First North Carolina Death Row Inmates File Appeal Under Racial Justice Act

Five men on North Carolina’s death row filed motions to have their death sentences reduced to life without parole based on data that indicate racial disparities in the state’s justice system. These cases are the first to request application of North Carolina’s Racial Justice Act, which allows the use of statewide or regional statistical studies to challenge a death sentence because of racial bias. In all five cases, the victims in the underlying murder were white and the defendants were black.  Moreover, prosecutors struck eligible blacks from the juries in these cases at greater rates than whites. In some cases, prosecutors struck eligible black jurors while accepting similar white jurors. Ken Rose, staff attorney at the Center for Death Penalty Litigation (CDPL), said, “We would like to live and practice in a system where race does not matter. But the results show that white victims are valued more highly than black ones, and that black jurors are being denied their right to serve. This evidence of racial bias cannot be ignored.”

Woman with Mental Disabilities Facing Execution in Virginia

An execution date of September 23 was recently set for Teresa Lewis, the only woman on Virginia’s death row. Although a number of other people were involved in the same crime, including the actual shooters of the two victims, Lewis was the only person sentenced to death.  She pled guilty at trial.  Since being sent to death row in 2002, Lewis has taken responsibility and apologized for her actions.  She has had an exemplary record while in prison and does not appear to be a future danger if she remained there.  Her current attorneys have pointed to her low IQ (measured as low as 72) and her vulnerability to being led by others as mitigating factors for the crime.  She has a Dependent Personality Disorder and suffered from other mental disabilities at the time of the crime.  If her execution goes through, Lewis would be the first woman to be executed in Virginia since 1912 and the first in the United States since 2005.

Texas Commission Says Case of Executed Man Based on Flawed Science

In a preliminary report, the Texas Forensic Science Commission recently found that fire investigators used flawed science in the case that led to the death sentence and execution of Cameron Todd Willingham. Willingham was executed in 2004, having been convicted of setting the fire that killed his three children. Willingham had always maintained his innocence and said the fire could have been an accident. The Commission acknowledged that new fire investigation standards were developed in 1992, the year Willingham was convicted, but said the standards were not adopted nationally until several years later. Hence, the Commission did not find professional negligence on the part of the investigators because they were relying on standards available at the time.  Nevertheless, the jury convicted Willingham on the basis of the flawed evidence and Texas may have executed an innocent man.  Patricia Cox, Willingham’s cousin, told the Commission, "Even though there may not have been any malice or intent by fire investigators about not being informed on current standards, that doesn't excuse the fact that, based on this misinformation, Cameron Todd Willingham was executed, and that can't be corrected."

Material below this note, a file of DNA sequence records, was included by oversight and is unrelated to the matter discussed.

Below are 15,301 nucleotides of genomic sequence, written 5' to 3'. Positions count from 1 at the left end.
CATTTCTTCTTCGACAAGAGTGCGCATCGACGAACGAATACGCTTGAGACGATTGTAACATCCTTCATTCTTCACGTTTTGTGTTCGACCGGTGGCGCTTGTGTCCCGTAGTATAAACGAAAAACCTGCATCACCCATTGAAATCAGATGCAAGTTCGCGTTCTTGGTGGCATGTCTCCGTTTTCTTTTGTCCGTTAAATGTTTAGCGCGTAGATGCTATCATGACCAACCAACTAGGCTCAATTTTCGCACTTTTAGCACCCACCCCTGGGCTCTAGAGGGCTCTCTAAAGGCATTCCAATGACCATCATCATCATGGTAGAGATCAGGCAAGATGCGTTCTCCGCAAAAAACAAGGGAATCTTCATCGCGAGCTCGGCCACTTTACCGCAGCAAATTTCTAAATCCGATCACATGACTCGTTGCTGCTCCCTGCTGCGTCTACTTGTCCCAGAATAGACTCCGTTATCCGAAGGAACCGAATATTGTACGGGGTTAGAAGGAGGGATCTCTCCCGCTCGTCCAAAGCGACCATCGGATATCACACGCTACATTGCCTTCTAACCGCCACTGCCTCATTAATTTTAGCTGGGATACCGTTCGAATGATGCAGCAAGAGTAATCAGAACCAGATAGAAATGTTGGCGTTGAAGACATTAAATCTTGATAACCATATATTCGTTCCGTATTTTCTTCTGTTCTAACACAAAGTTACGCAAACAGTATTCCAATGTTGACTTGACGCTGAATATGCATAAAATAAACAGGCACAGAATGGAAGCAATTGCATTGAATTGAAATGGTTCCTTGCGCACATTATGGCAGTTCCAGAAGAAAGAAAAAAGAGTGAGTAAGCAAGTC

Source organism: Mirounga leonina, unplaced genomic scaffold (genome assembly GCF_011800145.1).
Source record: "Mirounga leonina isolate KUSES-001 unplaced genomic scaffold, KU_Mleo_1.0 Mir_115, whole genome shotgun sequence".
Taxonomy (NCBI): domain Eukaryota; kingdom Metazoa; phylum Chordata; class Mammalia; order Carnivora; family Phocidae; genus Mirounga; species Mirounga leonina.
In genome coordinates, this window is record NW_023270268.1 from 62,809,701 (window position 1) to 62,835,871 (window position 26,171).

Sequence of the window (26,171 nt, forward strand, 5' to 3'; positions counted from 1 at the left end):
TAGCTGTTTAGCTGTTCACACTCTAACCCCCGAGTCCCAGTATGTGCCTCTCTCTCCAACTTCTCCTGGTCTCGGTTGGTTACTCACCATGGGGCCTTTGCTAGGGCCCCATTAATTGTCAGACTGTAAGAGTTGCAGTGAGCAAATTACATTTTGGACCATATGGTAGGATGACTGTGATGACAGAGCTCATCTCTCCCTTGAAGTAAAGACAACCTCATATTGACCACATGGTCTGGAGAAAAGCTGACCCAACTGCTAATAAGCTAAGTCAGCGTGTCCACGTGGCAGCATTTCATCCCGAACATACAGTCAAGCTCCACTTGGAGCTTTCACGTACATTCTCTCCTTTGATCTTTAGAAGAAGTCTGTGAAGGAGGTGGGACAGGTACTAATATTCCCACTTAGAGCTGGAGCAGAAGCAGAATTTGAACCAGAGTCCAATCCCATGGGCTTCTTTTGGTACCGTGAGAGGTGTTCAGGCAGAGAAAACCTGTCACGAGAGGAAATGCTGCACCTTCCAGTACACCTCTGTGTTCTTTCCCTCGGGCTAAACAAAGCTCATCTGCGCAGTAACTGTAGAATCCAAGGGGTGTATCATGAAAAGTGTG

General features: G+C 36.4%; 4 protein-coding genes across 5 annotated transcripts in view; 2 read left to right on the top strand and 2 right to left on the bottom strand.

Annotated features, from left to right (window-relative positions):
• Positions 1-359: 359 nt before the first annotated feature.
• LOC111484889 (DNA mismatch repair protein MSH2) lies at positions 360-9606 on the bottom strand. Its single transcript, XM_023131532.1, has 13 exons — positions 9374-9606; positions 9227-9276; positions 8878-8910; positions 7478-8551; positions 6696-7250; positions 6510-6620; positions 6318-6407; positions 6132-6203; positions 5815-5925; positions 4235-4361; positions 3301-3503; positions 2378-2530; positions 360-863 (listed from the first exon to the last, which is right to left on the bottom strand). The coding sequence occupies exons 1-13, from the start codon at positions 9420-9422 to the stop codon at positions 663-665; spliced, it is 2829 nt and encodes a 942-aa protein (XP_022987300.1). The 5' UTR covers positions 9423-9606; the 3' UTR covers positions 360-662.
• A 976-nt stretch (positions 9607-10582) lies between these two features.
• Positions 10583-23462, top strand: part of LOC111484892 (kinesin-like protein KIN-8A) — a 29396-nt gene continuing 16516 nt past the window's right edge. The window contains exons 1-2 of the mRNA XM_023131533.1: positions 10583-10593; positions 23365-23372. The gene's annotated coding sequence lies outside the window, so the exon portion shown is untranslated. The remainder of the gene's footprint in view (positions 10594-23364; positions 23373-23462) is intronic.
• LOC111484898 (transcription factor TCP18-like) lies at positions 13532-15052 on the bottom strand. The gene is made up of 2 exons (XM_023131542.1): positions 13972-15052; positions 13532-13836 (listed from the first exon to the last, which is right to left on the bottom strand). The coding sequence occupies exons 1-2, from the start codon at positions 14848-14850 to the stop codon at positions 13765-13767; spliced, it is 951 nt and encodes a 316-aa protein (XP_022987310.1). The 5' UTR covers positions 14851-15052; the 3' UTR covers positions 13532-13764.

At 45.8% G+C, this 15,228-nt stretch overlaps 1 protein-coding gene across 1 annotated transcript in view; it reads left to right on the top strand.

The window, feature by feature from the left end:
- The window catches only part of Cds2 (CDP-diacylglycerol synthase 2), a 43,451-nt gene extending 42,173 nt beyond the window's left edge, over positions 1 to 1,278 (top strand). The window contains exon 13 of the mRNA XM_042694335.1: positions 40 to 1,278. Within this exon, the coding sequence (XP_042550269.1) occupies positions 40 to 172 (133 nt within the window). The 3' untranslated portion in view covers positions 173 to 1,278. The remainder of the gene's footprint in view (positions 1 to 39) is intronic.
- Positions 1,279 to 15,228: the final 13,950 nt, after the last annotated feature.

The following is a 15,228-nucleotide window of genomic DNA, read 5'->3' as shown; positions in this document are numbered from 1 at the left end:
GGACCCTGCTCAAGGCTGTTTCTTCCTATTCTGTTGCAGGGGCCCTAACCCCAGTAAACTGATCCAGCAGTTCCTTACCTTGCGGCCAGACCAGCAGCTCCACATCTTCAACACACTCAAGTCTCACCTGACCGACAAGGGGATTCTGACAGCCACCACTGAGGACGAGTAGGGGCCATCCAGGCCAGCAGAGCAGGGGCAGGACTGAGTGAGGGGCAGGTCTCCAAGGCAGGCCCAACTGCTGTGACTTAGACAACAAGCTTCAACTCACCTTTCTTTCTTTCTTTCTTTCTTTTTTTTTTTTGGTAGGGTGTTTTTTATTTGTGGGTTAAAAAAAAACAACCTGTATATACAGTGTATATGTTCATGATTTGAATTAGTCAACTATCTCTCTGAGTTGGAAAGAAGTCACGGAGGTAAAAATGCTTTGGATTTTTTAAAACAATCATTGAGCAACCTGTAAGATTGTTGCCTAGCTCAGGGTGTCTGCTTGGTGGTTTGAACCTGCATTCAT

Chief Texas Judge Reprimanded for Discrediting the Judiciary in Death Penalty Case

Sharon Keller, the presiding judge of the Texas Court of Criminal Appeals, received a public warning from the State Commission on Judicial Conduct on July 16 for her conduct in barring access to the courts to a death row inmate who was about to be executed in 2007.  The Commission said her actions constituted "willful or persistent conduct that is clearly inconsistent with the proper performance of her duties."  When requested at home to allow a late-appeal filing by death row inmate Michael Richard, Judge Keller responded, "We close at 5."  Richard was executed the same day, the last person to be executed in the country while the U.S. Supreme Court considered the constitutionality of lethal injections. Every other inmate scheduled for execution received a stay until the Supreme Court upheld the execution process in April 2008.  The Commission described Keller's response as "willful or persistent conduct that casts public discredit on the judiciary."

Tennessee Governor Commutes Death Sentence of Gaile Owens